To start out: I agree with you that William Brandl's piece leans more towards convenience rather than security. I might even go as far as saying that he is wrong when saying that storing the credentials in a file is the only way to go. Atleast when he leaves out any part regarding encryption. The link he provides to the CWE-259 article even specifically says that:
Username and password information should not be included in a configuration file or a properties file in plaintext as this will allow anyone who can read the file access to the resource. If possible, encrypt this information and avoid CWE-260 and CWE-13.
The fact is, no matter what you decided to do, an attacker with access to your files will be able to steal your credentials.
Since you are running the server with a low privileged user, with restricted access and a strong password, you're generally pretty safe. As long as you lock down all the users, give your database user only the minimum privileges required, etc. you probably won't get into any trouble.
You might want to consider storing the credentials in a separate file, just for your own convenience. That's because you can then easily swap in and out new credentials if you ever choose to change up the database. This way, you don't have to recompile your source.
You could also encrypt the credentials stored in that separate file. This will require your code to decrypt the key however, meaning that the decryption-key is in the compiled Java files. This is really just security through obscurity (e.g. a false sense of security), and honestly doesn't add much. It will however increase the difficulty a little, instead of just a plaintext username and password.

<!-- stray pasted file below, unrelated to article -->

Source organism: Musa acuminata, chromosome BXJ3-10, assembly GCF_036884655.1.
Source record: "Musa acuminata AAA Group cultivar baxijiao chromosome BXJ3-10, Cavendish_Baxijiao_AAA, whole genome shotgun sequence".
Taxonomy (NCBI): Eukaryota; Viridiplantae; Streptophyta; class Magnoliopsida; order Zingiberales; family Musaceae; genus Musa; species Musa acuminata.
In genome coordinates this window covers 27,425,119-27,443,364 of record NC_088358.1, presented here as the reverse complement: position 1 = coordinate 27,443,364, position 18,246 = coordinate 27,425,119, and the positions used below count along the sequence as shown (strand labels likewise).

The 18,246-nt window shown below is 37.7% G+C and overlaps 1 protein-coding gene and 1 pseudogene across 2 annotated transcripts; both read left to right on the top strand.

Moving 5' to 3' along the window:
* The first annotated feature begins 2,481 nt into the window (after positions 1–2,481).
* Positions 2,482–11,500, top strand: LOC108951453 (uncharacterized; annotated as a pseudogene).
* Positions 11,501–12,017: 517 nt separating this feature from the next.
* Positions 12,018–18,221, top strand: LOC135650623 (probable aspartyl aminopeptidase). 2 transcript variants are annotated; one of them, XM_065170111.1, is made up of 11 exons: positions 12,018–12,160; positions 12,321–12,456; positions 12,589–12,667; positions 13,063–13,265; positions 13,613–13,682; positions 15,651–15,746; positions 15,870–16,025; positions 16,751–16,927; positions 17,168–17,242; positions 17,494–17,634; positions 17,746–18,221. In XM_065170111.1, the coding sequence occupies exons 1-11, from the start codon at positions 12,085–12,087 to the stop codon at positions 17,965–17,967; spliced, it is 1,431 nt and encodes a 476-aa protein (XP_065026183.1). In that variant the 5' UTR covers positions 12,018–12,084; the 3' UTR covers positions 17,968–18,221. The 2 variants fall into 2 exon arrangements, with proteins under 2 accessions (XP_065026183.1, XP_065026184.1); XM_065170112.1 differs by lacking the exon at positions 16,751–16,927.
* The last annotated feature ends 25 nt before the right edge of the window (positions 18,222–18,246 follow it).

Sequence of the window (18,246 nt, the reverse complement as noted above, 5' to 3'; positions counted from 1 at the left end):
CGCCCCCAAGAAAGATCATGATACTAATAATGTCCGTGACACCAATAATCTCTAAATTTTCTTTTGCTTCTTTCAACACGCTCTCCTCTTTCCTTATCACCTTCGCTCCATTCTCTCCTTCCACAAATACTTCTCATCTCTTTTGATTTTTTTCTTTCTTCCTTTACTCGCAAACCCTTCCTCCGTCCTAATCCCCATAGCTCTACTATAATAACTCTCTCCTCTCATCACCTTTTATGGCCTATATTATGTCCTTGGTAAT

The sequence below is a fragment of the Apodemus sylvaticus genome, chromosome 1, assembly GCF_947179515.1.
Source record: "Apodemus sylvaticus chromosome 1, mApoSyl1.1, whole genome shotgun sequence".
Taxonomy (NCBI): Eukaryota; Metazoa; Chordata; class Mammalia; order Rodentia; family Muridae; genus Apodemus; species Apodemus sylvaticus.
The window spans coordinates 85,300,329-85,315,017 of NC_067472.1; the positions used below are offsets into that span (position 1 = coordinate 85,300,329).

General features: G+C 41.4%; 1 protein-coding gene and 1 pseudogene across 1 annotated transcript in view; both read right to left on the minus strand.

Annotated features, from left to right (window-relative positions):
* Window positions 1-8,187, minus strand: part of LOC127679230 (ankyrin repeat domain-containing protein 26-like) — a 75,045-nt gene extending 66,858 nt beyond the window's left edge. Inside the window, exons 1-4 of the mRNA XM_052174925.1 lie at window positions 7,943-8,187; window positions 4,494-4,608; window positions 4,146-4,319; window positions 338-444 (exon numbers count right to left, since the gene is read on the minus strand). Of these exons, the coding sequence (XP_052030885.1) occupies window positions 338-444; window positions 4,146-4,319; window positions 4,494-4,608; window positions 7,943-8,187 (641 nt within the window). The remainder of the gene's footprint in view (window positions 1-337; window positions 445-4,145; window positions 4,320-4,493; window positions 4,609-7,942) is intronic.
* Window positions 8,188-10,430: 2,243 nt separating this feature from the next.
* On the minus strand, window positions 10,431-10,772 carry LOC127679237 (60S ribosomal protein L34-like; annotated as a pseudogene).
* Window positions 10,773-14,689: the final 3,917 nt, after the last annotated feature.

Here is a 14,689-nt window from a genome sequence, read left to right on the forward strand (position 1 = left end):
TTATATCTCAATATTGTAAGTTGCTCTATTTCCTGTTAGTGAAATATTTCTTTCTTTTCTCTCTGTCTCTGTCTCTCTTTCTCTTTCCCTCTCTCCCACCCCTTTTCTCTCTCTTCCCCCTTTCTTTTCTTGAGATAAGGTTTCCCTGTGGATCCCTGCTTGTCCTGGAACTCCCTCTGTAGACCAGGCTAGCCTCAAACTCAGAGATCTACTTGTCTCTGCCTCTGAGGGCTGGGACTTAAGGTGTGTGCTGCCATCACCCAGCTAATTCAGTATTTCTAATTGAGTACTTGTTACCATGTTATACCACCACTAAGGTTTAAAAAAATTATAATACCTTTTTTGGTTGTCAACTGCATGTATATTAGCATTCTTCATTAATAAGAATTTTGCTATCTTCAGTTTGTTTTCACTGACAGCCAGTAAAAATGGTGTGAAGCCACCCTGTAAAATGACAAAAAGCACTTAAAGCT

The only thing I can suggest to make it more secure, avoiding hardcoding and storing the credentials in a separate file, is to provide the credentials at startup. This will be more cumbersome from a technical perspective (e.g. you will have to manually restart the server every time it goes down), but will at least remove all the problems regarding where to store the credentials.
However, the credentials will be stored in memory. So if an attacker really wants to get the credentials, a memory dump might be all it takes, regardless of where you store the credentials.
I say, for your own convenience, store the credentials in a file, but don't be afraid if you feel like keeping the credentials in the source code. (Just watch out for programmers reviewing your code, as it's bad practice ;-) ). Again, just make sure to monitor your server, make sure you apply a least-privilege-kind of policy on your users and services, and make sure all credentials are unique and strong.
For future readers; This isn't to say that you shouldn't care about how you do credentials management. A lot of frameworks and languages provide ways to encrypt and secure your credentials, and following best practices is always encouraged. But the fact of the matter is that if someone has access to your files, you are generally out of luck. So protect your files!